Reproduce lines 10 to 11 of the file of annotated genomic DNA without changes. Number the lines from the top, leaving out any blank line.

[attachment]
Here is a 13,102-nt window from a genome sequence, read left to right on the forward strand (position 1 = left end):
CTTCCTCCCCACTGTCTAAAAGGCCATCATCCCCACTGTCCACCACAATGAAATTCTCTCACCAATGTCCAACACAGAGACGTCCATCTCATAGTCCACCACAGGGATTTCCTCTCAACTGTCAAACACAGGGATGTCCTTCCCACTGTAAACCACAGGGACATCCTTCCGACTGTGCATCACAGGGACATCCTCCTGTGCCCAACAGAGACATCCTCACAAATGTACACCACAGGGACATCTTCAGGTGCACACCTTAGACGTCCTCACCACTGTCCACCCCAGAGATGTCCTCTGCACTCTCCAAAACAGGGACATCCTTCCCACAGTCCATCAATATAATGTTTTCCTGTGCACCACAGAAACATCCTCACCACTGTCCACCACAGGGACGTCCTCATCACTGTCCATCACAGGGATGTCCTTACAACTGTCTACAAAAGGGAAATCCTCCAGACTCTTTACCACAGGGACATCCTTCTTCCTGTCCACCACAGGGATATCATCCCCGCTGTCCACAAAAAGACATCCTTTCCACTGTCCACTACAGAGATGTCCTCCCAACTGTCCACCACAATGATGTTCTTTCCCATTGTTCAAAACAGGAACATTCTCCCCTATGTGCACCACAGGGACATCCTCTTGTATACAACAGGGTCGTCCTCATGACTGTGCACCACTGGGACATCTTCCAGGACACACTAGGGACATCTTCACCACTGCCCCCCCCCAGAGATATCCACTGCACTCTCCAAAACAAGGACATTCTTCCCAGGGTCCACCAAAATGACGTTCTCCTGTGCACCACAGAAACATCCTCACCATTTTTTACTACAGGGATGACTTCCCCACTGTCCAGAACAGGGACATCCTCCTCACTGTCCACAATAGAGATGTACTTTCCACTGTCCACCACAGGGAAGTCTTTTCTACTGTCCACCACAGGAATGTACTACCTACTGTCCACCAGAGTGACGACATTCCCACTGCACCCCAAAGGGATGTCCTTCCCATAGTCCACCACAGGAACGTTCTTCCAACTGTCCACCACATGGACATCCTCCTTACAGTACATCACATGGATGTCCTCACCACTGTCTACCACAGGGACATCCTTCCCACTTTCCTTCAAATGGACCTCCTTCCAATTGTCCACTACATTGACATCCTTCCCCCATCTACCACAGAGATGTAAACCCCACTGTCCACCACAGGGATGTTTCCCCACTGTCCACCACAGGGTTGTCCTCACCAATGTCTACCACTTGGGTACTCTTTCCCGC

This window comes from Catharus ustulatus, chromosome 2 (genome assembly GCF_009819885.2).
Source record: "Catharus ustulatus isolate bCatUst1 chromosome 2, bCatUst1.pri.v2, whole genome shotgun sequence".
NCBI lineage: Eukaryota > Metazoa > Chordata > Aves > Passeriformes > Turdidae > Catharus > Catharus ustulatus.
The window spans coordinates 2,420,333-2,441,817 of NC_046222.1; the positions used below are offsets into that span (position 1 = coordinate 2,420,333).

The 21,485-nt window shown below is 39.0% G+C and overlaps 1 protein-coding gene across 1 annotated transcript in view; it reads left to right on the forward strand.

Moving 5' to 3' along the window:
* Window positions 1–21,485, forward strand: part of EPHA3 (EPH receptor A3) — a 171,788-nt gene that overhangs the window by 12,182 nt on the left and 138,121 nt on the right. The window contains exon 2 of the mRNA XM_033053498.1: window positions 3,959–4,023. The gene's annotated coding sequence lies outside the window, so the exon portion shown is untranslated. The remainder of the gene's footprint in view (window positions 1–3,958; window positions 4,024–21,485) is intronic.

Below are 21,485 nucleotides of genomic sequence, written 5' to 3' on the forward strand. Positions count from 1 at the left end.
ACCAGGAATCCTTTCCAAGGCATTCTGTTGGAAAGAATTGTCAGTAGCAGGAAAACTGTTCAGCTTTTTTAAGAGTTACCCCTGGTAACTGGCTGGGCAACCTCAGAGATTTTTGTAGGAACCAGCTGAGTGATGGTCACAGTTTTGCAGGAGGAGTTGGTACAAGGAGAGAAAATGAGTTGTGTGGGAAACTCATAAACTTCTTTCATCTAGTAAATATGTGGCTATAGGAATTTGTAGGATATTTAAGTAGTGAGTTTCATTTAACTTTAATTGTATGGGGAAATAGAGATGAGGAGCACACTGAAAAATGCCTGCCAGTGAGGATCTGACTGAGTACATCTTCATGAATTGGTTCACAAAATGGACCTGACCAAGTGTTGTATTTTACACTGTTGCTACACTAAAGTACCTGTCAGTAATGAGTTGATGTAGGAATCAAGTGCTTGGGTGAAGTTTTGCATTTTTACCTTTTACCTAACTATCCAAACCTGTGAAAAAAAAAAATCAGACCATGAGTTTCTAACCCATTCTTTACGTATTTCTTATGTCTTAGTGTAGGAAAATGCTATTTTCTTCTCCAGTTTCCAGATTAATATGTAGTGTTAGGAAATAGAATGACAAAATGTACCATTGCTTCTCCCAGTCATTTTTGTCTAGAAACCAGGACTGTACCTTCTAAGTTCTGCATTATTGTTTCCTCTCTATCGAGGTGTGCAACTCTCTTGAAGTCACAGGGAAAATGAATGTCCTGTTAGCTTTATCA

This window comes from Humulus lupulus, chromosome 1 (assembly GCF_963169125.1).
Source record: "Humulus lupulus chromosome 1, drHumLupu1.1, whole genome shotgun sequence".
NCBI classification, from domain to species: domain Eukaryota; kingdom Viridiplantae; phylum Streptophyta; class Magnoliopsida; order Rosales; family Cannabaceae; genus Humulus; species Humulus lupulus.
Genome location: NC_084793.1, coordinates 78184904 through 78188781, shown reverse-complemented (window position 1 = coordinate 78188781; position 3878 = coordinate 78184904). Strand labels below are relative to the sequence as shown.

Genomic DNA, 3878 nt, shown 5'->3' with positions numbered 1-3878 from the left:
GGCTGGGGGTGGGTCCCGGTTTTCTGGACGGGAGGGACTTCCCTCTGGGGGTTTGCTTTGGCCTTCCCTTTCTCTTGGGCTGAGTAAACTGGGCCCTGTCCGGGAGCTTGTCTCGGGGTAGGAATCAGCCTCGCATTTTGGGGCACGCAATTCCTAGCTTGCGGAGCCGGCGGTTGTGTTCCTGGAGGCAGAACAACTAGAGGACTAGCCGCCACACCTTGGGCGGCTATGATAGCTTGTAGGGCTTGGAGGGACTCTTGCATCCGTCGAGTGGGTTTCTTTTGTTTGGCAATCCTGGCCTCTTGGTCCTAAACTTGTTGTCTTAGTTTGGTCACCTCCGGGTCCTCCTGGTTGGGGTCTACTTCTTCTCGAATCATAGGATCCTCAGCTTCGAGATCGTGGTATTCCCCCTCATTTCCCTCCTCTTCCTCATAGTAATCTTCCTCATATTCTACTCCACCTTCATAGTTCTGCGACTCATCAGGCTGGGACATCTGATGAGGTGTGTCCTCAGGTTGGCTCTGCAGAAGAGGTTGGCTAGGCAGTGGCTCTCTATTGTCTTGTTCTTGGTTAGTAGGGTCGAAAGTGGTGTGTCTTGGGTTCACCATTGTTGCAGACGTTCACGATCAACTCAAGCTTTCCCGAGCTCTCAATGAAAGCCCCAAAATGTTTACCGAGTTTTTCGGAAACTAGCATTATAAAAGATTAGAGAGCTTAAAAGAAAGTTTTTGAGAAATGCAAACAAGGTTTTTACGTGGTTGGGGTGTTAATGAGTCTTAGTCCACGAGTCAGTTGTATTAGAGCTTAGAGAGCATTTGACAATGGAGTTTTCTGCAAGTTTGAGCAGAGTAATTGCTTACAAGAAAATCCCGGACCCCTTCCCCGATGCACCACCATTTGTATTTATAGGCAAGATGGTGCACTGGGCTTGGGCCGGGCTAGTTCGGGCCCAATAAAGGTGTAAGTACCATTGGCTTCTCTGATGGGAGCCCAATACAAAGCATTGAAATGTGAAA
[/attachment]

Below are 21,485 nucleotides of genomic sequence, written 5' to 3' on the forward strand. Positions count from 1 at the left end.
ACCAGGAATCCTTTCCAAGGCATTCTGTTGGAAAGAATTGTCAGTAGCAGGAAAACTGTTCAGCTTTTTTAAGAGTTACCCCTGGTAACTGGCTGGGCAACCTCAGAGATTTTTGTAGGAACCAGCTGAGTGATGGTCACAGTTTTGCAGGAGGAGTTGGTACAAGGAGAGAAAATGAGTTGTGTGGGAAACTCATAAACTTCTTTCATCTAGTAAATATGTGGCTATAGGAATTTGTAGGATATTTAAGTAGTGAGTTTCATTTAACTTTAATTGTATGGGGAAATAGAGATGAGGAGCACACTGAAAAATGCCTGCCAGTGAGGATCTGACTGAGTACATCTTCATGAATTGGTTCACAAAATGGACCTGACCAAGTGTTGTATTTTACACTGTTGCTACACTAAAGTACCTGTCAGTAATGAGTTGATGTAGGAATCAAGTGCTTGGGTGAAGTTTTGCATTTTTACCTTTTACCTAACTATCCAAACCTGTGAAAAAAAAAAATCAGACCATGAGTTTCTAACCCATTCTTTACGTATTTCTTATGTCTTAGTGTAGGAAAATGCTATTTTCTTCTCCAGTTTCCAGATTAATATGTAGTGTTAGGAAATAGAATGACAAAATGTACCATTGCTTCTCCCAGTCATTTTTGTCTAGAAACCAGGACTGTACCTTCTAAGTTCTGCATTATTGTTTCCTCTCTATCGAGGTGTGCAACTCTCTTGAAGTCACAGGGAAAATGAATGTCCTGTTAGCTTTATCA